Michael Thompson, 68, has been imprisoned for half a century for selling weed, sparking social media outrage from activists like Shaun King. (Photo courtesy of MDOC Department of Corrections)

A black man is serving a 40-to-60 year sentence at Muskegon Correctional Facility in Michigan for a crime that is now legal in the state.

According to The Intercept, Michael Thompson has spent a quarter of a century behind bars because he sold three pounds of weed to a police informant in 1994. The state of Michigan legalized weed in 2018, which has Thompson confused as to why he’s still imprisoned. “You know after 25 years, you don’t feel nothing no more. You just feel numb,” he said.

In the 25 years since Thompson has been in prison his only son, father and mother have all died. His mother’s dying wish was that Thompson wouldn’t die behind bars. The now 68-year-old man says he was ashamed at his mother’s funeral because he had to wear handcuffs.

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Although Thompson has seen court decisions rule in favor of “nonviolent” criminals and first-time offenders, he’s noticed this isn’t the case if a firearm is involved. Thompson was arrested for the sale of marijuana, but his sentence’s longevity comes from guns police found on his property in conjunction with having a past record. Thompson wasn’t in possession of the guns at the time of the sale but was still penalized for them.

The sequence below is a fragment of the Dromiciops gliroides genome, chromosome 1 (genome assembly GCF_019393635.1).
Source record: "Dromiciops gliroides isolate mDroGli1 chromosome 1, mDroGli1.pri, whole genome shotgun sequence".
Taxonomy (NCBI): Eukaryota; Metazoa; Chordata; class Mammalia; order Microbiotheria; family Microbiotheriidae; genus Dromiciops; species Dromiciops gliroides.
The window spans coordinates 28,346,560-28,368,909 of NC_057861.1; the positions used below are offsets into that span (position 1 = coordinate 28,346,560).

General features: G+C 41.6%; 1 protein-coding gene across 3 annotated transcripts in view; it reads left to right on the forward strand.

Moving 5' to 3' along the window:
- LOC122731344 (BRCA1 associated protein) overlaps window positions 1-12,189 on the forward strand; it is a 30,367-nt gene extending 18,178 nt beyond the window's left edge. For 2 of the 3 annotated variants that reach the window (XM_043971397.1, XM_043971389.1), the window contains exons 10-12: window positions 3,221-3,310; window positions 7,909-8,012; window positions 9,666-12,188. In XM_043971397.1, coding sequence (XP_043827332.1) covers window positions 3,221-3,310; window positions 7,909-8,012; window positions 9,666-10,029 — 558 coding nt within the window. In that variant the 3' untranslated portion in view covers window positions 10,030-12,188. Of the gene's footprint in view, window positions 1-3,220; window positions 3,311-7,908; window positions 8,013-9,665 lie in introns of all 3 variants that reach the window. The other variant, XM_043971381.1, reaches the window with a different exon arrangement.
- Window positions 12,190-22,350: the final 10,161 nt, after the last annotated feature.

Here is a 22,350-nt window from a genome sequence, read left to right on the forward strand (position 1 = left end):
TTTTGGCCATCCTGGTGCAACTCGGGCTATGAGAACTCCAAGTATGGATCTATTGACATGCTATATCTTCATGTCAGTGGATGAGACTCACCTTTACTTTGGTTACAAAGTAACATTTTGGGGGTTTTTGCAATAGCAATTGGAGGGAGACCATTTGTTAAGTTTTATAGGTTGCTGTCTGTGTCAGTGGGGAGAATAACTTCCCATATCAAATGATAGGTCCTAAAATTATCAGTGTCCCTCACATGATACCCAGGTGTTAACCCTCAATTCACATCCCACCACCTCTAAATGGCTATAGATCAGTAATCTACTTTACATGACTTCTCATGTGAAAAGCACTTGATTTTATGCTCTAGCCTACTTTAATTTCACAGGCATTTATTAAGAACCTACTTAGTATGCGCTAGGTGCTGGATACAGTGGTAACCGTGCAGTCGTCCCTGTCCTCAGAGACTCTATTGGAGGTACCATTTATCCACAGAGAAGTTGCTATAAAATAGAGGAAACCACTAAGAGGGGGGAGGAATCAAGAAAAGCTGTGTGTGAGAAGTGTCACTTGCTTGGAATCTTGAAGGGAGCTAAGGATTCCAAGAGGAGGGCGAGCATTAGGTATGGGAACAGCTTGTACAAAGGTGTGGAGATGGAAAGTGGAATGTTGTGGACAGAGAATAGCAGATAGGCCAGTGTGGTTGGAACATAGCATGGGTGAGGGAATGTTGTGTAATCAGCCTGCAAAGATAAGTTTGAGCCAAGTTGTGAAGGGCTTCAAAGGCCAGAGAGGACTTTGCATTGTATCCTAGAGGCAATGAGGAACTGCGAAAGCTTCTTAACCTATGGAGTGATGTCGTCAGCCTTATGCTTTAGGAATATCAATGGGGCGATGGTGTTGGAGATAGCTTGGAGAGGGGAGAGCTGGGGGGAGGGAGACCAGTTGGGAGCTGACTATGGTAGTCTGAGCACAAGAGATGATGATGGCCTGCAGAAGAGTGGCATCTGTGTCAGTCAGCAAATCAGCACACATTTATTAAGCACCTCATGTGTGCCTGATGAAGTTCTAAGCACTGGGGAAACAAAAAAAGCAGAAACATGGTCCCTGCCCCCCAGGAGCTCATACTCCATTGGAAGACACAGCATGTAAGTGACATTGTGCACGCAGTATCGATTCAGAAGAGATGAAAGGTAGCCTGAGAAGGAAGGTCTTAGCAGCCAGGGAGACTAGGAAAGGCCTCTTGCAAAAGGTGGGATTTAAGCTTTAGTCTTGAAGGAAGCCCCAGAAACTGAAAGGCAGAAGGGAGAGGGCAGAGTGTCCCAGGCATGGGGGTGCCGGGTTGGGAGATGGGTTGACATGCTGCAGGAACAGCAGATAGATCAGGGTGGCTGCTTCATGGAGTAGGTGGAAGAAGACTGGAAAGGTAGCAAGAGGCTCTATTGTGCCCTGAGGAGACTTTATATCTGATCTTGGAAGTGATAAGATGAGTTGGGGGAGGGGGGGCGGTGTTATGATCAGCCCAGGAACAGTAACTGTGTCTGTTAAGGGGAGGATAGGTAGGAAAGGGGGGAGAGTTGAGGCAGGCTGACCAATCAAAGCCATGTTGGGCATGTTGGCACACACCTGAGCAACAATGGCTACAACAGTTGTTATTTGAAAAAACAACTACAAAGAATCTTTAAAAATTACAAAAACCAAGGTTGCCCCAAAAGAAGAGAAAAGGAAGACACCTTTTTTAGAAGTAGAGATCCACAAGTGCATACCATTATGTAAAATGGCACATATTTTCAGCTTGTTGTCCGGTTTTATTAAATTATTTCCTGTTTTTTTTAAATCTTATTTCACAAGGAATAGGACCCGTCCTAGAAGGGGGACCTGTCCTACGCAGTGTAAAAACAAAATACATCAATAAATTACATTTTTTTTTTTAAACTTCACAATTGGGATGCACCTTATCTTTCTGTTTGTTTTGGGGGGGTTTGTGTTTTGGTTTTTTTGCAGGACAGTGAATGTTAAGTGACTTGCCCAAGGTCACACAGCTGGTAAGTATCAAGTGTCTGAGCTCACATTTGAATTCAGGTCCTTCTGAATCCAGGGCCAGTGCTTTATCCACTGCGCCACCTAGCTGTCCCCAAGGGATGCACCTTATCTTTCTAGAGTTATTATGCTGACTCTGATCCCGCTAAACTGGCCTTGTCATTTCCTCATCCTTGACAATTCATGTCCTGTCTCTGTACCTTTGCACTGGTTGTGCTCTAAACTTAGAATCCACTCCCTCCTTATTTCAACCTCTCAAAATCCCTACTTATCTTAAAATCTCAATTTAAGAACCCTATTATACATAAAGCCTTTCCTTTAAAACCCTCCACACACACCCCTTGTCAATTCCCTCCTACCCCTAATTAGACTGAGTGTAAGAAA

Since Thompson’s arrival at the Muskegon Correctional Facility, his record has been completely clean. “I’ve only observed Thompson as respectful towards the officers and other inmates,” writes Thompson’s morning correctional officer in his latest behavioral report. “I’ve heard of no complaints about him + haven’t had any negative interactions with him.”

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His night correctional officer agrees. “Always respectful — has good communications skills — stays out of trouble — gets along with all staff and prisoners.”

Activists like Shaun King have chimed in, wondering why Thompson is still behind bars as well.

Michigan’s current governor, Gretchen Whitmer, entered office on a progressive platform, saying on her website the need to balance justice and safety. “Our country, our state, our neighborhoods can feel hopelessly divided,” the site reads. “Yet, I know that we can fix this. We can make Michigan a place where our kids stay, our families thrive, and other people come to for opportunity.” This outlook got Thompson excited about his future and hopes to finally see life beyond his cell.

But that feeling was short lived, a spokesperson for the governor’s office said, “As it relates to Mr. Thompson, there currently isn’t a pardon application/request before Governor Whitmer for him.”

Thompson denies ever being a violent or dangerous criminal. “I ain’t ever committed a violent crime,” he said. “Where’s the violence coming in at?”